BIDS Data Science Fellow Váleri Vásquez contributed to a recent study that sought to inform and consult non-English speaking publics in California about gene drive science.
Working with scientists who were directly involved in the development of the gene drives being presented, the authors translated crucial information about this complex emerging technology into Spanish. They then successfully engaged Spanish-speaking audiences on questions about gene drive and its potential impact on their communities.
As part of the study, the authors translated the narration for a set of previously-developed slideshows on gene drive mosquitoes from English into Spanish, and reviewed each translated version carefully for scientific accuracy as well as accessibility.
They then conducted a series of online focus groups with Spanish-speakers in California. The team found that after viewing the slideshows, the participants were able to engage critically with the information being presented.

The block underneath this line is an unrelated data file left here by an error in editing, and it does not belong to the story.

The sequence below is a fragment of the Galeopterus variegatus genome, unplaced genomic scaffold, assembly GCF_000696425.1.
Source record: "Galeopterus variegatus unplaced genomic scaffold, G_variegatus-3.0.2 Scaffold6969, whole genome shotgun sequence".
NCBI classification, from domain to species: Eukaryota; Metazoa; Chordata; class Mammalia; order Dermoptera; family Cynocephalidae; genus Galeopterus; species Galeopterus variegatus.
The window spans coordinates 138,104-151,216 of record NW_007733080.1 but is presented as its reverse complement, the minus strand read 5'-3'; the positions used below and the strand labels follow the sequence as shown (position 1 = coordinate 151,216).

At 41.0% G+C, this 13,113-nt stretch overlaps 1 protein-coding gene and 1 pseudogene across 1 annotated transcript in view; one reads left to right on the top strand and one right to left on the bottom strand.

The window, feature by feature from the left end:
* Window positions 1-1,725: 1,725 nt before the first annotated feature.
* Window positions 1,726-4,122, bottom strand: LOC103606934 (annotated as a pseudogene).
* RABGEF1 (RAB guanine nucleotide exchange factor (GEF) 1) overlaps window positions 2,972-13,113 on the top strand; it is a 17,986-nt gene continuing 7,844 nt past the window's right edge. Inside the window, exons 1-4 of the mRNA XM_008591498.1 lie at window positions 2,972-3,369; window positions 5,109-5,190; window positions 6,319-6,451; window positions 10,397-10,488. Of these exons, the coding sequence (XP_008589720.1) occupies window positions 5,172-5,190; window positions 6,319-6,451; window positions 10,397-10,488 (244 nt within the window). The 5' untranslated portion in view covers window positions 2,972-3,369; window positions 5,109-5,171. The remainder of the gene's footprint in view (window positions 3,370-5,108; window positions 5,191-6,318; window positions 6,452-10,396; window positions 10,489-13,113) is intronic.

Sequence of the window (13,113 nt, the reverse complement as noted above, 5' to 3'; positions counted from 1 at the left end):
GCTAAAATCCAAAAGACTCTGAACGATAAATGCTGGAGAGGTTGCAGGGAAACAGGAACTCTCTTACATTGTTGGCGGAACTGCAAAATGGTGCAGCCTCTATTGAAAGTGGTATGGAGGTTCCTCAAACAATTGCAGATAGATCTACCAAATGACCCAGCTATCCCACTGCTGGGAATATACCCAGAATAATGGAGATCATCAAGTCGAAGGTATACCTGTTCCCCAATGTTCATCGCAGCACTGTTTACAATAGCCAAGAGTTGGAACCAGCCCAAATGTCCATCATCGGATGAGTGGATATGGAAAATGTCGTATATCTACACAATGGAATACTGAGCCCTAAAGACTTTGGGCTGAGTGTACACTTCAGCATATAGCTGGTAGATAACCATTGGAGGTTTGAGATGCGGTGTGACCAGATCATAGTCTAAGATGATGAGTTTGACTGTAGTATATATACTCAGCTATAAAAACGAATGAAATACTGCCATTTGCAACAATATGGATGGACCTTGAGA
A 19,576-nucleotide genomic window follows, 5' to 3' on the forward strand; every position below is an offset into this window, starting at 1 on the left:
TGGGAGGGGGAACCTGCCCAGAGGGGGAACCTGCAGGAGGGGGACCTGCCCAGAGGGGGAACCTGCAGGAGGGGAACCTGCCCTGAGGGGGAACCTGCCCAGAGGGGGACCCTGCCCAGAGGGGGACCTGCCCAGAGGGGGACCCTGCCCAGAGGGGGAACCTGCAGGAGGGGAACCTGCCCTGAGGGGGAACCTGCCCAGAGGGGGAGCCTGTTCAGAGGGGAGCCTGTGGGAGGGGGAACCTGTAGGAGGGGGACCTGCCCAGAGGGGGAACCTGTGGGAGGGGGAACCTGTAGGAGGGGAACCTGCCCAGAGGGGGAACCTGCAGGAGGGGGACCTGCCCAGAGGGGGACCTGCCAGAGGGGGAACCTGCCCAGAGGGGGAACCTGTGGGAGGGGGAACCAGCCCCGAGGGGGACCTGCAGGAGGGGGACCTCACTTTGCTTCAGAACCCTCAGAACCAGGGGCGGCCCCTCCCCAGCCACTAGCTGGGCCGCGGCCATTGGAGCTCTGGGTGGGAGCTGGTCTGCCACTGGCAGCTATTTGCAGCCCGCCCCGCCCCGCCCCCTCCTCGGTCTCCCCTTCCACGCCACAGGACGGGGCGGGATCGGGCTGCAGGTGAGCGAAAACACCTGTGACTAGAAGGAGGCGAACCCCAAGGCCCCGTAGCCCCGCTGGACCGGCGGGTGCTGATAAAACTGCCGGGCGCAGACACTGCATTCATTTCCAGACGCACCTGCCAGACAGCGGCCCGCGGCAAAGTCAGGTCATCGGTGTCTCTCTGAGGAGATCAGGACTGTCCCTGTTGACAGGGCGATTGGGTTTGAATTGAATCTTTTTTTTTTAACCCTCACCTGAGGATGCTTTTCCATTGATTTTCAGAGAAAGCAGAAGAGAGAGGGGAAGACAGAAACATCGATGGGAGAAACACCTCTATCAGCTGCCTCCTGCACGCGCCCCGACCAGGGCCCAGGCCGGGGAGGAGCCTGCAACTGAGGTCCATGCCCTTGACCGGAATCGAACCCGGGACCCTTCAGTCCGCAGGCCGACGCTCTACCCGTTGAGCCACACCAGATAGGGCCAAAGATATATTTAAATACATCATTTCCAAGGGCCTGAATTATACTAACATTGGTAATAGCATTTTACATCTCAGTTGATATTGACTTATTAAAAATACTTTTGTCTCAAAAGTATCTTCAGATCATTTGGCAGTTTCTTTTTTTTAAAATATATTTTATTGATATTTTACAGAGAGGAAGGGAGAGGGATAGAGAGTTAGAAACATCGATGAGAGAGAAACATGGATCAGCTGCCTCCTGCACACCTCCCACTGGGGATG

The team's efforts emphasize the importance and feasibility of active engagement with Spanish-speaking publics on gene drive science. They further demonstrate that this engagement can be achieved by drawing on the linguistic diversity of the scientific teams developing the technology.
While information about genetic engineering in the US is primarily distributed in English, depending on the geographic region, non-English speakers are often equally – if not more – affected by its implementation.
Váleri, who studies gene drives as part of her doctoral work, has also long been an advocate for multilingual engagement in data science education and public policy outreach. She says, “It is critical to directly engage communities who will be affected by emerging technologies such as gene drive. To ensure equal access to information for all stakeholders, as well as truly democratic opportunities for feedback, questions, and expressions of concern, it’s vital that this engagement happen in the language most accessible for them.”
Translating gene drive science to promote linguistic diversity in community and stakeholder engagement
June 26, 2020 | Global Public Health
Cynthia Cheung, Stephanie Gamez, Rebeca Carballar-Lejarazú, Victor Ferman, Váleri N. Vásquez, Gerard Terradas, Judy Ishikawa, Cynthia E. Schairer, Ethan Bier, John M. Marshall, Anthony A. James, Omar S. Akbari, Cinnamon S. Bloss